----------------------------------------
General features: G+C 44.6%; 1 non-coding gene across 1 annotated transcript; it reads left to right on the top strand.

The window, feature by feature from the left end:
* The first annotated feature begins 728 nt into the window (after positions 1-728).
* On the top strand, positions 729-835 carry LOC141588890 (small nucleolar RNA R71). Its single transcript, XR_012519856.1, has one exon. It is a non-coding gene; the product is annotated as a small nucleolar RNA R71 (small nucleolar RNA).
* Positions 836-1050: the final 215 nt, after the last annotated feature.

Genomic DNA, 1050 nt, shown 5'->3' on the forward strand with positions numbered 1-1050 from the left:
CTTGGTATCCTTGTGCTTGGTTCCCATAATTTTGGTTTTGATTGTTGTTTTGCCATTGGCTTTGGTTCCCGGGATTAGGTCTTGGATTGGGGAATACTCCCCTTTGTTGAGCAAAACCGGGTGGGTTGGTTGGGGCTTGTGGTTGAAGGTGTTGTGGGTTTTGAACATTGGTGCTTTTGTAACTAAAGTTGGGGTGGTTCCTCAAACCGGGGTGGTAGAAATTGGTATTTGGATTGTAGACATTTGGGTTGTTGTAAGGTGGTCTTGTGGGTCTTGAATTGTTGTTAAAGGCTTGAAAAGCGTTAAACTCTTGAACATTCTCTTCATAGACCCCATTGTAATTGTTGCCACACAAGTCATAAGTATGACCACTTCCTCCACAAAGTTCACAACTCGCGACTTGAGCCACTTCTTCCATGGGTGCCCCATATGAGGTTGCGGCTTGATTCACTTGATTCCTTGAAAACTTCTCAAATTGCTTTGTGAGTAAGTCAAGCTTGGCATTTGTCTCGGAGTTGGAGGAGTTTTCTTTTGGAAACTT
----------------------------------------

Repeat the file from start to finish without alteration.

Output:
General features: G+C 44.6%; 1 non-coding gene across 1 annotated transcript; it reads left to right on the top strand.

The window, feature by feature from the left end:
* The first annotated feature begins 728 nt into the window (after positions 1-728).
* On the top strand, positions 729-835 carry LOC141588890 (small nucleolar RNA R71). Its single transcript, XR_012519856.1, has one exon. It is a non-coding gene; the product is annotated as a small nucleolar RNA R71 (small nucleolar RNA).
* Positions 836-1050: the final 215 nt, after the last annotated feature.

Genomic DNA, 1050 nt, shown 5'->3' on the forward strand with positions numbered 1-1050 from the left:
CTTGGTATCCTTGTGCTTGGTTCCCATAATTTTGGTTTTGATTGTTGTTTTGCCATTGGCTTTGGTTCCCGGGATTAGGTCTTGGATTGGGGAATACTCCCCTTTGTTGAGCAAAACCGGGTGGGTTGGTTGGGGCTTGTGGTTGAAGGTGTTGTGGGTTTTGAACATTGGTGCTTTTGTAACTAAAGTTGGGGTGGTTCCTCAAACCGGGGTGGTAGAAATTGGTATTTGGATTGTAGACATTTGGGTTGTTGTAAGGTGGTCTTGTGGGTCTTGAATTGTTGTTAAAGGCTTGAAAAGCGTTAAACTCTTGAACATTCTCTTCATAGACCCCATTGTAATTGTTGCCACACAAGTCATAAGTATGACCACTTCCTCCACAAAGTTCACAACTCGCGACTTGAGCCACTTCTTCCATGGGTGCCCCATATGAGGTTGCGGCTTGATTCACTTGATTCCTTGAAAACTTCTCAAATTGCTTTGTGAGTAAGTCAAGCTTGGCATTTGTCTCGGAGTTGGAGGAGTTTTCTTTTGGAAACTT